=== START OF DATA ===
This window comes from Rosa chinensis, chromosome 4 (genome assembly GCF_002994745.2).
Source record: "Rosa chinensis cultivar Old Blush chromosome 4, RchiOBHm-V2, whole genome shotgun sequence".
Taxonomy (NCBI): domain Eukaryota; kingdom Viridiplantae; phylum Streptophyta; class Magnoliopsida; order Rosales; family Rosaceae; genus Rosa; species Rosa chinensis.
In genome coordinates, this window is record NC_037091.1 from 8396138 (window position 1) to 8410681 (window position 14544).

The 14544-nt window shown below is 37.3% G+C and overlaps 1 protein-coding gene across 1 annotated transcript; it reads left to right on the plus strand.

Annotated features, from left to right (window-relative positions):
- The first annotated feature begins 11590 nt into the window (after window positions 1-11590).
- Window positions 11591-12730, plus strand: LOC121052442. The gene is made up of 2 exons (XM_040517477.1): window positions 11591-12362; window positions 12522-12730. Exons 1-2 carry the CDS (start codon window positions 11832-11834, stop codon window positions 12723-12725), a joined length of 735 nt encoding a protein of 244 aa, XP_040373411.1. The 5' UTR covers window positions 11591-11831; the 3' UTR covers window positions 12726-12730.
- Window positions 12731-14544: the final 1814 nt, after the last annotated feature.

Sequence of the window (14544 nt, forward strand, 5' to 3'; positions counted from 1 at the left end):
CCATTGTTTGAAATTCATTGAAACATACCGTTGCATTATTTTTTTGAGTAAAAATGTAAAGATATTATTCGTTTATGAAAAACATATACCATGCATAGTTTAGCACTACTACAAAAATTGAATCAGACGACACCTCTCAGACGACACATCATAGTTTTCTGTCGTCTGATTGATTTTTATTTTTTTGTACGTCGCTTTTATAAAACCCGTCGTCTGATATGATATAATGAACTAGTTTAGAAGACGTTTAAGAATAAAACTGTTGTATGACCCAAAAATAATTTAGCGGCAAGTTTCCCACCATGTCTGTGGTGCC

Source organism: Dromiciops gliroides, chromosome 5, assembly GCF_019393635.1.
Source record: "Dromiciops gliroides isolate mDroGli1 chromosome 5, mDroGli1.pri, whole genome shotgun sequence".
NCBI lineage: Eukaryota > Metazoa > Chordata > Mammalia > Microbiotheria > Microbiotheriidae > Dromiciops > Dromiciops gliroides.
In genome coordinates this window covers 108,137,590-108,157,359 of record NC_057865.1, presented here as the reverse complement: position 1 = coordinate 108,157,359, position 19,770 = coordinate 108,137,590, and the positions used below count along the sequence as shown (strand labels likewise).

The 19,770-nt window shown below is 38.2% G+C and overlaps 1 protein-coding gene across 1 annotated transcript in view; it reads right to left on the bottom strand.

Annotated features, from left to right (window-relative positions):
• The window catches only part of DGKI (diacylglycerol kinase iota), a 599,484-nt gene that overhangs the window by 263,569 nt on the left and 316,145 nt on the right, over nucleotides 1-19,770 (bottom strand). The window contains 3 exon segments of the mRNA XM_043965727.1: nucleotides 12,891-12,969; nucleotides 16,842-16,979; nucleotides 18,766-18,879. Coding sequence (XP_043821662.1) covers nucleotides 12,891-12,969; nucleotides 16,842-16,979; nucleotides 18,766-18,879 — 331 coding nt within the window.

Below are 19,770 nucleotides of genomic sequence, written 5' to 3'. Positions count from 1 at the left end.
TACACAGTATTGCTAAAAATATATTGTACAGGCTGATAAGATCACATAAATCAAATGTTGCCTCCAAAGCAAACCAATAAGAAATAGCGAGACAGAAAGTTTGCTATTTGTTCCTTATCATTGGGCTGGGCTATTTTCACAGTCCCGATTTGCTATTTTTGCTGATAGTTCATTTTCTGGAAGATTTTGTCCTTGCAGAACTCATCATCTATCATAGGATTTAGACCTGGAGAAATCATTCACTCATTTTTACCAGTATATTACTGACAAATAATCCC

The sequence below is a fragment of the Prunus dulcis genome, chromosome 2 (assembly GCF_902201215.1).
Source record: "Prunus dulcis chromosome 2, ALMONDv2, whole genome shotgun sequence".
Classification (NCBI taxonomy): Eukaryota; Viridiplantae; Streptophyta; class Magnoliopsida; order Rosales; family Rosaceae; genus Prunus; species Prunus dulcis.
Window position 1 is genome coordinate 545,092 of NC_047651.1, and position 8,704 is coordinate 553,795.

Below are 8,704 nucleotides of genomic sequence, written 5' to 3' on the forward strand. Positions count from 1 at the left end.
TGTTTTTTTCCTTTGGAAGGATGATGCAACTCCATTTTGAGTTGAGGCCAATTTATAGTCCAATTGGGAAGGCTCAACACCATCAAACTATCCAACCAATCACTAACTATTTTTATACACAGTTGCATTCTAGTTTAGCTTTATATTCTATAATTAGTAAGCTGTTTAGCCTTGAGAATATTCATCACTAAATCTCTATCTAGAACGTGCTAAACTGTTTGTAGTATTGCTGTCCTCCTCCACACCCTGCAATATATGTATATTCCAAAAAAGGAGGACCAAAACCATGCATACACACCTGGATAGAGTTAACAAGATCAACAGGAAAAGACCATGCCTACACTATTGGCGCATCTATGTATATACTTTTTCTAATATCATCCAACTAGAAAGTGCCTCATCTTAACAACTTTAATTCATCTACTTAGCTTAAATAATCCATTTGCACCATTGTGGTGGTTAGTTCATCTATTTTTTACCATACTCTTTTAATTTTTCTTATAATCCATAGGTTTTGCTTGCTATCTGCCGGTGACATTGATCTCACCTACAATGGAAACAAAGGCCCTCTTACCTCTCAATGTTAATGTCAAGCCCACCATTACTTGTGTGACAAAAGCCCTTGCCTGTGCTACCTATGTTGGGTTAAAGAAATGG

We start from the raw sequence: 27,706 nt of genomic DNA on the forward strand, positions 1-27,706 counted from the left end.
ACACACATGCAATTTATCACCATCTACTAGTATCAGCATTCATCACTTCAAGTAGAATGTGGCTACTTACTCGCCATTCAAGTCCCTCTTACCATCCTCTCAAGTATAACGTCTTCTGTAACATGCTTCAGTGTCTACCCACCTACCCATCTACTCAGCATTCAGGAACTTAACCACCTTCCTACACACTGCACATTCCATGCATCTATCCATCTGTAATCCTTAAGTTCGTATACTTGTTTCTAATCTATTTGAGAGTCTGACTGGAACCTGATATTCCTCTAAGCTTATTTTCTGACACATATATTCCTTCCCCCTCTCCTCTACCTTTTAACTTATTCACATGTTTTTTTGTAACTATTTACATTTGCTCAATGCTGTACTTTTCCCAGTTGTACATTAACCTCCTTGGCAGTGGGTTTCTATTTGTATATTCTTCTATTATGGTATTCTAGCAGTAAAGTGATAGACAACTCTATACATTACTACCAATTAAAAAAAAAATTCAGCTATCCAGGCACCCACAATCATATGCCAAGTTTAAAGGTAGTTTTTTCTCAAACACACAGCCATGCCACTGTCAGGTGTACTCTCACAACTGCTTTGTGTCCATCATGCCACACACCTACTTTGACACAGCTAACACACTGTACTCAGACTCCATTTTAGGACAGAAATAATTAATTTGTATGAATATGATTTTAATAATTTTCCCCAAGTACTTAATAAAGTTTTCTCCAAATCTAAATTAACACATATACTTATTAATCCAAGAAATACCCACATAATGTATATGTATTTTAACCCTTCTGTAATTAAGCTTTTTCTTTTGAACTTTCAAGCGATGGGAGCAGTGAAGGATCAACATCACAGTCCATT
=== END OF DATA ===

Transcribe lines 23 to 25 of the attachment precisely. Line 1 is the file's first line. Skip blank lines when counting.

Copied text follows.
Classification (NCBI taxonomy): Eukaryota; Viridiplantae; Streptophyta; class Magnoliopsida; order Rosales; family Rosaceae; genus Prunus; species Prunus dulcis.
Window position 1 is genome coordinate 545,092 of NC_047651.1, and position 8,704 is coordinate 553,795.

Below are 8,704 nucleotides of genomic sequence, written 5' to 3' on the forward strand. Positions count from 1 at the left end.